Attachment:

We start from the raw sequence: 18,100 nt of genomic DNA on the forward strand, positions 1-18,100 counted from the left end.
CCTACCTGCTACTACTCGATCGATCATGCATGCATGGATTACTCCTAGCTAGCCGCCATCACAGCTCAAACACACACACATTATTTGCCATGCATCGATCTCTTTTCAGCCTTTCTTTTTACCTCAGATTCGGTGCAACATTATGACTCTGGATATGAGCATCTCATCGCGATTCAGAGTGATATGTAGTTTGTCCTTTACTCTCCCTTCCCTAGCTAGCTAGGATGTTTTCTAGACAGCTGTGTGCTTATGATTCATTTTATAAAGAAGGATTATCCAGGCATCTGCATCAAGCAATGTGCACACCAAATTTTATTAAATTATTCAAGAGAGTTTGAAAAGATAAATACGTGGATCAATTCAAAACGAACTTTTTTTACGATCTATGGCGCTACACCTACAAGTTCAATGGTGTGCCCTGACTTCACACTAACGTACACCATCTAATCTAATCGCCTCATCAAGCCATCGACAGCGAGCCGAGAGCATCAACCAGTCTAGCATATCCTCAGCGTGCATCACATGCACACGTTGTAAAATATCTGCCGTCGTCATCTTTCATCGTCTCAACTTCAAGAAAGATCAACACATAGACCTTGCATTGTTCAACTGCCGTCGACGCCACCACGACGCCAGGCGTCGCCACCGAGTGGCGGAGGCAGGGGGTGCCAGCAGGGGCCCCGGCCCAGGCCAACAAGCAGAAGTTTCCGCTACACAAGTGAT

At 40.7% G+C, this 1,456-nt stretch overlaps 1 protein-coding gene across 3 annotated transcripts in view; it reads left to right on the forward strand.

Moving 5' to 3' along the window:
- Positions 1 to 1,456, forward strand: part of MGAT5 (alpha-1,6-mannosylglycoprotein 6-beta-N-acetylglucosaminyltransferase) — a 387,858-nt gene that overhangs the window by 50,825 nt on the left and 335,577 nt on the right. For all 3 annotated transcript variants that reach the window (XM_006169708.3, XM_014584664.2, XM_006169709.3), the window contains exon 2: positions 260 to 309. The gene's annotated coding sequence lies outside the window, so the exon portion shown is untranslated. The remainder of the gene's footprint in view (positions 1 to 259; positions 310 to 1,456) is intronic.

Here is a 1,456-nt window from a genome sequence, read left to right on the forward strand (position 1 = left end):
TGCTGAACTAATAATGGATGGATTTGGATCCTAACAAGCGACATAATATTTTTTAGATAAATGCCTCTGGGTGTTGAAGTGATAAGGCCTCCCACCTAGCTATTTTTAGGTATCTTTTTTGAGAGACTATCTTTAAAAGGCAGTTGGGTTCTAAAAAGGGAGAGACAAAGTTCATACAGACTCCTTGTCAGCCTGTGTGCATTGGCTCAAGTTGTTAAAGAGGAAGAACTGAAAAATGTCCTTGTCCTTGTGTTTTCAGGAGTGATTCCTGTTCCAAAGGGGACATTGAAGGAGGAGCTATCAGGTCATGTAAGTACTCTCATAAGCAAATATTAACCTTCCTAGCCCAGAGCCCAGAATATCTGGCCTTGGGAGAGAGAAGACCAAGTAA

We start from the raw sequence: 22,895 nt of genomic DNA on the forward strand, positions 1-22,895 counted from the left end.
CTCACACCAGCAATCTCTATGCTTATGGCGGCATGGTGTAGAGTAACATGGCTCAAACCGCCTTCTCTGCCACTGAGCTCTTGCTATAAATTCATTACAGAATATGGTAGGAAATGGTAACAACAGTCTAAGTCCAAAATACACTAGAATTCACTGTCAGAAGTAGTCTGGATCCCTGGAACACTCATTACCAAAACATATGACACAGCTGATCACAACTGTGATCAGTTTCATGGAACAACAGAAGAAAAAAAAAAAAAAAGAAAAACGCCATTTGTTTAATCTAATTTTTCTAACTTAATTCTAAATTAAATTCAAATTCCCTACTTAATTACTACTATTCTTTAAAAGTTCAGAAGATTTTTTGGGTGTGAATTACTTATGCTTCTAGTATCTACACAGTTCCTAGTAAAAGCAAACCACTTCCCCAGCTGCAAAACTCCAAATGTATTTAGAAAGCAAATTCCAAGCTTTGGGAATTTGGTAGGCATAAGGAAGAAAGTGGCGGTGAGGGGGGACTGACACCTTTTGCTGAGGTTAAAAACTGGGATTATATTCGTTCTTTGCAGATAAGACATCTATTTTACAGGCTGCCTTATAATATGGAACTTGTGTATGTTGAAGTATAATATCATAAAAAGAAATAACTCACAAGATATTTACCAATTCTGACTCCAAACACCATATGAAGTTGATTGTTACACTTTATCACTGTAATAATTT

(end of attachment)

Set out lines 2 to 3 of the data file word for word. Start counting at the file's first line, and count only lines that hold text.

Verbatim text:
CCTACCTGCTACTACTCGATCGATCATGCATGCATGGATTACTCCTAGCTAGCCGCCATCACAGCTCAAACACACACACATTATTTGCCATGCATCGATCTCTTTTCAGCCTTTCTTTTTACCTCAGATTCGGTGCAACATTATGACTCTGGATATGAGCATCTCATCGCGATTCAGAGTGATATGTAGTTTGTCCTTTACTCTCCCTTCCCTAGCTAGCTAGGATGTTTTCTAGACAGCTGTGTGCTTATGATTCATTTTATAAAGAAGGATTATCCAGGCATCTGCATCAAGCAATGTGCACACCAAATTTTATTAAATTATTCAAGAGAGTTTGAAAAGATAAATACGTGGATCAATTCAAAACGAACTTTTTTTACGATCTATGGCGCTACACCTACAAGTTCAATGGTGTGCCCTGACTTCACACTAACGTACACCATCTAATCTAATCGCCTCATCAAGCCATCGACAGCGAGCCGAGAGCATCAACCAGTCTAGCATATCCTCAGCGTGCATCACATGCACACGTTGTAAAATATCTGCCGTCGTCATCTTTCATCGTCTCAACTTCAAGAAAGATCAACACATAGACCTTGCATTGTTCAACTGCCGTCGACGCCACCACGACGCCAGGCGTCGCCACCGAGTGGCGGAGGCAGGGGGTGCCAGCAGGGGCCCCGGCCCAGGCCAACAAGCAGAAGTTTCCGCTACACAAGTGAT

At 40.7% G+C, this 1,456-nt stretch overlaps 1 protein-coding gene across 3 annotated transcripts in view; it reads left to right on the forward strand.